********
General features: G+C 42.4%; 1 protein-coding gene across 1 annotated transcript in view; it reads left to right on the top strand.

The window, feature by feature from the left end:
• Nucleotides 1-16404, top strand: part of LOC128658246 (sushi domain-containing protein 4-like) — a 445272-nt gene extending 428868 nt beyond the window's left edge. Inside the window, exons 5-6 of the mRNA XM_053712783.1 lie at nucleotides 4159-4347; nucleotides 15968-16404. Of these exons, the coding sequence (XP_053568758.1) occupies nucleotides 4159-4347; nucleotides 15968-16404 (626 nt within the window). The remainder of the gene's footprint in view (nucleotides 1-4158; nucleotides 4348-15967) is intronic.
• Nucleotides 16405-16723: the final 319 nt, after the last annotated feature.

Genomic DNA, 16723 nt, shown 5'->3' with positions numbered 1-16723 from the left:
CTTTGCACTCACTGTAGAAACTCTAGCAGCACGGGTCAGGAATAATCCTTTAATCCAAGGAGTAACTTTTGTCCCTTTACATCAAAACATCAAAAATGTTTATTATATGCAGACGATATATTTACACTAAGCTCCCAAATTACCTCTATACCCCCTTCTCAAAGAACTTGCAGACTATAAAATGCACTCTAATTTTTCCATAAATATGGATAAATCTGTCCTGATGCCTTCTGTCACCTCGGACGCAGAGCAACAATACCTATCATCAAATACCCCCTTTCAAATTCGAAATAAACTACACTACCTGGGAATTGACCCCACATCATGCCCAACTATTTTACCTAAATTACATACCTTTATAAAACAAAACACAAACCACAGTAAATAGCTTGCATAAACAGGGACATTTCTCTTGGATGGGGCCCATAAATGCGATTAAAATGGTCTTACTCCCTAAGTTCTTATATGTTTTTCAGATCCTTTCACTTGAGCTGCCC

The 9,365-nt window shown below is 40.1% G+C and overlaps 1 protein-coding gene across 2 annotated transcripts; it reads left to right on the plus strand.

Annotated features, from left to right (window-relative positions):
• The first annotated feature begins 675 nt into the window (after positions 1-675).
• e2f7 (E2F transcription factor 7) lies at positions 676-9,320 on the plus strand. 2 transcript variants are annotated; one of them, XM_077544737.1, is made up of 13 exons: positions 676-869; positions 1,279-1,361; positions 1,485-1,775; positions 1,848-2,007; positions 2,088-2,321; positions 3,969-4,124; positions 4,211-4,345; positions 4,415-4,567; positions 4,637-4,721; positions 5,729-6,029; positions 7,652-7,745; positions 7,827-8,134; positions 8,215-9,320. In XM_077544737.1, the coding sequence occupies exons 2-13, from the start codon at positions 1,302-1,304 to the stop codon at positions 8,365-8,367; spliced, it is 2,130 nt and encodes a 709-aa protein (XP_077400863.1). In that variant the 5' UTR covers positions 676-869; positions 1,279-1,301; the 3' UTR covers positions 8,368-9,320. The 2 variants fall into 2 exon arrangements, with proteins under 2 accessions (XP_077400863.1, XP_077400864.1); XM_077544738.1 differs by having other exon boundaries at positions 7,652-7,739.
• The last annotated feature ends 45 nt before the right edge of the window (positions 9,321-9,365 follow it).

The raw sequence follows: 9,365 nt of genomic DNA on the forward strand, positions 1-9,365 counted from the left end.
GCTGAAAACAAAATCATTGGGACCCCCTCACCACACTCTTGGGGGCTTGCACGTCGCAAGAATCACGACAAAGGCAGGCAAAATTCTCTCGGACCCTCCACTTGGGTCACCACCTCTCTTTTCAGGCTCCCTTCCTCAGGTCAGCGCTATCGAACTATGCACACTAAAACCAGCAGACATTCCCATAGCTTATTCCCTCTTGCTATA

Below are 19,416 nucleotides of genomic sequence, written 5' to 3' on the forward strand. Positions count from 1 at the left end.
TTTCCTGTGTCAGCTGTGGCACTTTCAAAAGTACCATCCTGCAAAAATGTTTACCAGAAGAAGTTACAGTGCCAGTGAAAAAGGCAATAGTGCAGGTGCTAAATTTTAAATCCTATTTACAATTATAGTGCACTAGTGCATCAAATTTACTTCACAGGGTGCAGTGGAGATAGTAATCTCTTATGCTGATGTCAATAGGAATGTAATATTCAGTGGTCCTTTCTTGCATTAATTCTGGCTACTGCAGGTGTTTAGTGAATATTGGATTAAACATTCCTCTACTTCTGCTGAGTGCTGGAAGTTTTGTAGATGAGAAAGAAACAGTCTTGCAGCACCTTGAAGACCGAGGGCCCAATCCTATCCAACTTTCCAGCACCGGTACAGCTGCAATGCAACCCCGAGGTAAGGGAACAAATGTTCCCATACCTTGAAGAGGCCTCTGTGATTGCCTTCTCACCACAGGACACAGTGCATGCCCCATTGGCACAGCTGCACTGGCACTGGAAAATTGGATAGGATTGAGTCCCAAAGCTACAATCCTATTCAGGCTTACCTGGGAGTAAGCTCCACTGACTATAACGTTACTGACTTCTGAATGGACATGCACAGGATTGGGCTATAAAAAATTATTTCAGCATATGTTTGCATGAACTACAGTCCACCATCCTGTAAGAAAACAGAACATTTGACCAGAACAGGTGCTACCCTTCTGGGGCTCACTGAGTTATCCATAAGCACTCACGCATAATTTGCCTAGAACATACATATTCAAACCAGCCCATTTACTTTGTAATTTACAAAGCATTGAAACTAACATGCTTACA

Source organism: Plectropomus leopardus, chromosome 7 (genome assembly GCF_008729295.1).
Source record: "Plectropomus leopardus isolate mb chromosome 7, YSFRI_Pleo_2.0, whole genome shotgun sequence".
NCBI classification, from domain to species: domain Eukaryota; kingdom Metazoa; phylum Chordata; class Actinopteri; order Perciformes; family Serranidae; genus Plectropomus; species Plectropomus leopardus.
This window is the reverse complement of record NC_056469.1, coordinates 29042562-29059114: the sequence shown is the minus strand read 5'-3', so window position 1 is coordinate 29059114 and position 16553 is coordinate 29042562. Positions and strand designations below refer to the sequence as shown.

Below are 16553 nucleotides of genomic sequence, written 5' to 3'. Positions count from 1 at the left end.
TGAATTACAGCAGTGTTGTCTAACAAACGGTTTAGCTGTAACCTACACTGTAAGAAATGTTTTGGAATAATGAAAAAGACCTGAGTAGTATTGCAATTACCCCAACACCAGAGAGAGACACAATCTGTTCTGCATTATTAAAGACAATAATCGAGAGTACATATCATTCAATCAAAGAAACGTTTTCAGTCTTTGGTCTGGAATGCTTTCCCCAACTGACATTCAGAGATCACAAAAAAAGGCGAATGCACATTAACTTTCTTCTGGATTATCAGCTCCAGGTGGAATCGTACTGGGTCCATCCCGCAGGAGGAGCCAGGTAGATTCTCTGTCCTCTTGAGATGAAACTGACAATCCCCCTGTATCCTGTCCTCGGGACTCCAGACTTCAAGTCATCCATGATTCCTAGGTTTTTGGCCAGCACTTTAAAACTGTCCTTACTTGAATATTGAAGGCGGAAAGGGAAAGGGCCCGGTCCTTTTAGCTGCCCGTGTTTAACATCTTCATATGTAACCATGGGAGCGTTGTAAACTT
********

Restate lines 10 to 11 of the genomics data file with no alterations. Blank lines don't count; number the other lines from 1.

• e2f7 (E2F transcription factor 7) lies at positions 676-9,320 on the plus strand. 2 transcript variants are annotated; one of them, XM_077544737.1, is made up of 13 exons: positions 676-869; positions 1,279-1,361; positions 1,485-1,775; positions 1,848-2,007; positions 2,088-2,321; positions 3,969-4,124; positions 4,211-4,345; positions 4,415-4,567; positions 4,637-4,721; positions 5,729-6,029; positions 7,652-7,745; positions 7,827-8,134; positions 8,215-9,320. In XM_077544737.1, the coding sequence occupies exons 2-13, from the start codon at positions 1,302-1,304 to the stop codon at positions 8,365-8,367; spliced, it is 2,130 nt and encodes a 709-aa protein (XP_077400863.1). In that variant the 5' UTR covers positions 676-869; positions 1,279-1,301; the 3' UTR covers positions 8,368-9,320. The 2 variants fall into 2 exon arrangements, with proteins under 2 accessions (XP_077400863.1, XP_077400864.1); XM_077544738.1 differs by having other exon boundaries at positions 7,652-7,739.
• The last annotated feature ends 45 nt before the right edge of the window (positions 9,321-9,365 follow it).